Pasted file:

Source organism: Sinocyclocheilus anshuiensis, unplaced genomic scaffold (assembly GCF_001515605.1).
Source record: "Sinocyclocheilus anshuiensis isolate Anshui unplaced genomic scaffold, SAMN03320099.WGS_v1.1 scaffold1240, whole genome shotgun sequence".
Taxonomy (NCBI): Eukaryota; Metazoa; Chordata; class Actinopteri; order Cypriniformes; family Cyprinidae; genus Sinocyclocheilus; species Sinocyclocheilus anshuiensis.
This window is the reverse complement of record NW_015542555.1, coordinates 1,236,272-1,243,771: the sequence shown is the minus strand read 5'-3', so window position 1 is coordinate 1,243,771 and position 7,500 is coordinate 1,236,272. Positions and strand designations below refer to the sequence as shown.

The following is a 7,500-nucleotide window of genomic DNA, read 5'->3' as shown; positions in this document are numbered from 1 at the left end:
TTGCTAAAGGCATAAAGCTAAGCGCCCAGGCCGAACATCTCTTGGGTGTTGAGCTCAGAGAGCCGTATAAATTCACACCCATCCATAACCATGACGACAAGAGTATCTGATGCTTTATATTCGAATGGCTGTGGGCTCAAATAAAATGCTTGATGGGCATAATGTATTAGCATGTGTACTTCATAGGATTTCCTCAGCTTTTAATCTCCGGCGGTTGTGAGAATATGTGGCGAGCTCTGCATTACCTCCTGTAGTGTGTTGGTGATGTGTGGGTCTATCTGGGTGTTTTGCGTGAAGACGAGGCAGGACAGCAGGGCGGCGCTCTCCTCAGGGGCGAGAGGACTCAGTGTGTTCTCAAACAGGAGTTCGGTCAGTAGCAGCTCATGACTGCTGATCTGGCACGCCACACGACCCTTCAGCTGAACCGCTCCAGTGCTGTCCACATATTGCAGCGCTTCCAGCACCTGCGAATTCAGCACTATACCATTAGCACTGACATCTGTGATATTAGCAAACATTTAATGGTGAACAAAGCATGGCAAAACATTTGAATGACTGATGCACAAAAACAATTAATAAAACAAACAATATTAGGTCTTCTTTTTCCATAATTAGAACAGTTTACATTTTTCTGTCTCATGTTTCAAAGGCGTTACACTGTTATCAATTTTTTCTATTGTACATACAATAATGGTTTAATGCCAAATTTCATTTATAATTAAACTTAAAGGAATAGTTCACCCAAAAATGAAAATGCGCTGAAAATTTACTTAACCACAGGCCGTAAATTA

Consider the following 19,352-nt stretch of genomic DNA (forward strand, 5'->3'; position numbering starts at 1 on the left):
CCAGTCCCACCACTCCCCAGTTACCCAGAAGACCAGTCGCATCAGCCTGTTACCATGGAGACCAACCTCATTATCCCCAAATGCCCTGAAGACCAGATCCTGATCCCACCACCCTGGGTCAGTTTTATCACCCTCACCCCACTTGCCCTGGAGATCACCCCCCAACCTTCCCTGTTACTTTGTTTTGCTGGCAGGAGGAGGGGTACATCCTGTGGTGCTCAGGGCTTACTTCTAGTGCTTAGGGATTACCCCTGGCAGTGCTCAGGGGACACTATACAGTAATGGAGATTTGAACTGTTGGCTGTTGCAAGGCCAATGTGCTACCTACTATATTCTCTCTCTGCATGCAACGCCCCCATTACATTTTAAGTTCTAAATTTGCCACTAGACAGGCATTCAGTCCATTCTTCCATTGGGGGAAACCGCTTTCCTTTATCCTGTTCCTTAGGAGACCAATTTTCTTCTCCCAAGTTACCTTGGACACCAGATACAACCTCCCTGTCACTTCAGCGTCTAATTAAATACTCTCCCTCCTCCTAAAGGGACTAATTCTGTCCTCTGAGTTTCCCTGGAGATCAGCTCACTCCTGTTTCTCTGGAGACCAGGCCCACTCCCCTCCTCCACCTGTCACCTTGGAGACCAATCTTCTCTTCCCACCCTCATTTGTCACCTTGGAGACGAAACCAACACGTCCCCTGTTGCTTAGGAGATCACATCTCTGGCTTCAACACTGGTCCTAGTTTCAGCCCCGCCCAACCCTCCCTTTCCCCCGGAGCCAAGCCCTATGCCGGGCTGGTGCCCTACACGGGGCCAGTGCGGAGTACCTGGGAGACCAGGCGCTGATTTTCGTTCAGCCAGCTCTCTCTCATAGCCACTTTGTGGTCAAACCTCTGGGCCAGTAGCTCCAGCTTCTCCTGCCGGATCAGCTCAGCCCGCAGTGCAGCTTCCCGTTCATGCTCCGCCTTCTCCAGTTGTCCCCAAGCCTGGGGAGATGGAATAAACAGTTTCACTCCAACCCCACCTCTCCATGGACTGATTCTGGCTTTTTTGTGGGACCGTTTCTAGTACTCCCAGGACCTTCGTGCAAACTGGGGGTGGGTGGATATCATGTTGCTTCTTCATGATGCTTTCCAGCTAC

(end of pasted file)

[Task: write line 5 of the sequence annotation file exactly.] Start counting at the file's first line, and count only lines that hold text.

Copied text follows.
The following is a 7,500-nucleotide window of genomic DNA, read 5'->3' as shown; positions in this document are numbered from 1 at the left end: